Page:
Air India’s plans to expand its fleet with new aircraft seems to have hit an air pocket following the NITI Aayog’s proposal to the PMO its total privatisation which made the national carrier’s future course uncertain.
Decisions earlier approved by the airline’s board of directors regarding acquisition of newer versions of aircraft are currently “on hold” and tenders for procurement of new planes have been deferred till there is a clarity, an airline source said.
Air India’s board of directors had in March approved a proposal to induct seven Boeing 787-9 aircraft in its fleet with the aim to improve connectivity to Canada, the USA and Australia.
The airline was planning to float tenders for procuring these aircraft on lease this month, which has now been deferred.
“The decision (of floating tenders) is on hold until there is a clarity on the airline’s future,” a top Air India official said.
Similarly, plans to procure 10 more ATR aircraft by Air India’s regional arm, Alliance Air, which has been awarded several routes under the Centre’s regional connectivity scheme UDAN, have been put on the back-burner, the official said.
Alliance Air currently has 10 ATRs in its fleet and has recently placed orders for leasing of 10 more such planes by the end of this fiscal.
As part of its fleet expansion plans, Alliance Air has proposed to take its ATR fleet strength to 30 over a period of time.
On the other hand, Air India is also leasing 22 Airbus A320 Neos, of which four have already joined the fleet.
According to the source, the airline had planned to issue bids for seven more such planes but now there is uncertainty over these tenders as well.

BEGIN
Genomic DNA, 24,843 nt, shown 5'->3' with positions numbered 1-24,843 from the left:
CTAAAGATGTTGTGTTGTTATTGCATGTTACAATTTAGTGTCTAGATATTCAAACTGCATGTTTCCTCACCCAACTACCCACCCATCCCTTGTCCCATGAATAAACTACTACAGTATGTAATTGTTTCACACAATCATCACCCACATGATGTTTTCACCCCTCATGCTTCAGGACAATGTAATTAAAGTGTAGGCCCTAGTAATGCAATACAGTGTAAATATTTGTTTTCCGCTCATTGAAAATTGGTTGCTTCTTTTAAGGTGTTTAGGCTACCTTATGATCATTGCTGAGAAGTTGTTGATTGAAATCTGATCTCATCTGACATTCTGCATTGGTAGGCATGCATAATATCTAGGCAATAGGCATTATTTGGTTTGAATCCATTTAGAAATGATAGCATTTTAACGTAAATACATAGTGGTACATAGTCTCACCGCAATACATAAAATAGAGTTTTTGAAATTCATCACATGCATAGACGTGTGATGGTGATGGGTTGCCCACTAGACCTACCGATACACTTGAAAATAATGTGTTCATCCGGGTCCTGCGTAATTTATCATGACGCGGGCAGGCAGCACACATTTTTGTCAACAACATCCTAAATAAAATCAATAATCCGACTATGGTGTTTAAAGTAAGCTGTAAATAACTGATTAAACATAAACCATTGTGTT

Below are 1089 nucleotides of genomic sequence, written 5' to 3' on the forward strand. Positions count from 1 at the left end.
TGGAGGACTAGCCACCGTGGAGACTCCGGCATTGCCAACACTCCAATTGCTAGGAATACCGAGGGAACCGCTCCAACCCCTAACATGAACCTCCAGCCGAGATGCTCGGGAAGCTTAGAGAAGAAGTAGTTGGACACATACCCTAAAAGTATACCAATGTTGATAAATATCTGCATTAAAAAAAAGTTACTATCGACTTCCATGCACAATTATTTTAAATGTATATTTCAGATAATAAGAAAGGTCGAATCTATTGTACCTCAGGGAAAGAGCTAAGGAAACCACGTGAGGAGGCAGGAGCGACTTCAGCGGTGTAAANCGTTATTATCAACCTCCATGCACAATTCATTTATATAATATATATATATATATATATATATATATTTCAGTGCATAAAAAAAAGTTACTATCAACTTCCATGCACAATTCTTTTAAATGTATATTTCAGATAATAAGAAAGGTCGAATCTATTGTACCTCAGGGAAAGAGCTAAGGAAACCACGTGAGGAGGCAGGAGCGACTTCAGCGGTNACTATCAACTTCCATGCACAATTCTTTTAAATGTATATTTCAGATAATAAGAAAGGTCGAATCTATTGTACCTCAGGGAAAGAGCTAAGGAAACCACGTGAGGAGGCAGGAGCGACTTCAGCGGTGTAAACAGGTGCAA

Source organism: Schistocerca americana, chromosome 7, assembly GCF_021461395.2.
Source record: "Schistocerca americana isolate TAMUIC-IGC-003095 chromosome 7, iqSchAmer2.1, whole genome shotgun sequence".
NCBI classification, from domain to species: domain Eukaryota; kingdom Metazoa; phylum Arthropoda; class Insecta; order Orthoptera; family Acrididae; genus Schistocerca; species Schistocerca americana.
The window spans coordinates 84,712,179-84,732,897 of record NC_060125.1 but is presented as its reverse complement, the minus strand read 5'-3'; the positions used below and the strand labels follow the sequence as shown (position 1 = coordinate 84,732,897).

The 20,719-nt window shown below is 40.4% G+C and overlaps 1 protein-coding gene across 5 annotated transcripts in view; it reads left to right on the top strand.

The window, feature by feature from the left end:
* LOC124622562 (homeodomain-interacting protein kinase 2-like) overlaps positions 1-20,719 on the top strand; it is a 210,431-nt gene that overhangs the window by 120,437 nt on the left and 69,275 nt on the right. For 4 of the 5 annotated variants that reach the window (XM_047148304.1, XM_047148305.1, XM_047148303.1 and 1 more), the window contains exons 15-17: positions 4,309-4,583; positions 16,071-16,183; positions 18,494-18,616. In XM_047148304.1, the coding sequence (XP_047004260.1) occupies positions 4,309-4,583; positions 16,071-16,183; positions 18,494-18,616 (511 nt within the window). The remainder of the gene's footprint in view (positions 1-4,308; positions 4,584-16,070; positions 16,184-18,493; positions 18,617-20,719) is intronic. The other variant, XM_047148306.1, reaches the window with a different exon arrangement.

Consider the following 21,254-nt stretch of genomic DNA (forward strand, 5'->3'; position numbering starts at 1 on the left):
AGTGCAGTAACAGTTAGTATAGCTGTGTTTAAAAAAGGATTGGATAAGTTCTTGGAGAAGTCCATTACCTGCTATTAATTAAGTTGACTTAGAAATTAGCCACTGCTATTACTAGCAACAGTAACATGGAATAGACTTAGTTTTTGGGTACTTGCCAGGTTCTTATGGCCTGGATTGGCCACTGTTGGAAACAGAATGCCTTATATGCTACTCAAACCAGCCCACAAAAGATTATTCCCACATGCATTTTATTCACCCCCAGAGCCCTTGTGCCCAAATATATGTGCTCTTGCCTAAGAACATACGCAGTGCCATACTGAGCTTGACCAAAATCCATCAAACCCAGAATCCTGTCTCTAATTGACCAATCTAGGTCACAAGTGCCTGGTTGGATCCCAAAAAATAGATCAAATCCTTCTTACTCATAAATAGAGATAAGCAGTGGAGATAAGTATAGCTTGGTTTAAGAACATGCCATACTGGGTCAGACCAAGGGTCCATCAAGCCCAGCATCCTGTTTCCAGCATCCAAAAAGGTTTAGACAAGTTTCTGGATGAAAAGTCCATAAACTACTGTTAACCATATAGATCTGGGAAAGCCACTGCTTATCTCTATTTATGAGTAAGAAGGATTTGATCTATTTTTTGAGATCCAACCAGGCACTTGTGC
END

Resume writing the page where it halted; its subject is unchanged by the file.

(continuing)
However, as of now, there is no change in plan to take the deliveries of the remaining four of the total 27 Dreamliners (Boeing 787-800s) that the airline had ordered in 2006, which are to be inducted in its fleet between July and October, the source said.
The state-owned carrier has a total 103 planes of which 42 are wide-bodied Boeing 777s, 747s, 787s and 61 narrow-bodied Airbus 319s, 320s and 321s. Its low-cost subsidiary Air India Express has 23 Boeing 737s.
Union Finance Minister Arun Jaitley has favoured privatisation of Air India and the civil aviation ministry is looking at all options to make the airline strong and viable.
According to Minister of State for Civil Aviation Jayant Sinha, a cabinet note in this regard is likely to be prepared shortly.
Air India has piled up over Rs 50,000 crore debt mainly because of high maintenance cost and lease rent.
It made an operational profit of Rs 105 crore in the financial year ending March 2016, the first time since the merger of then Air India and Indian Airlines into one entity Air India Limited in 2007.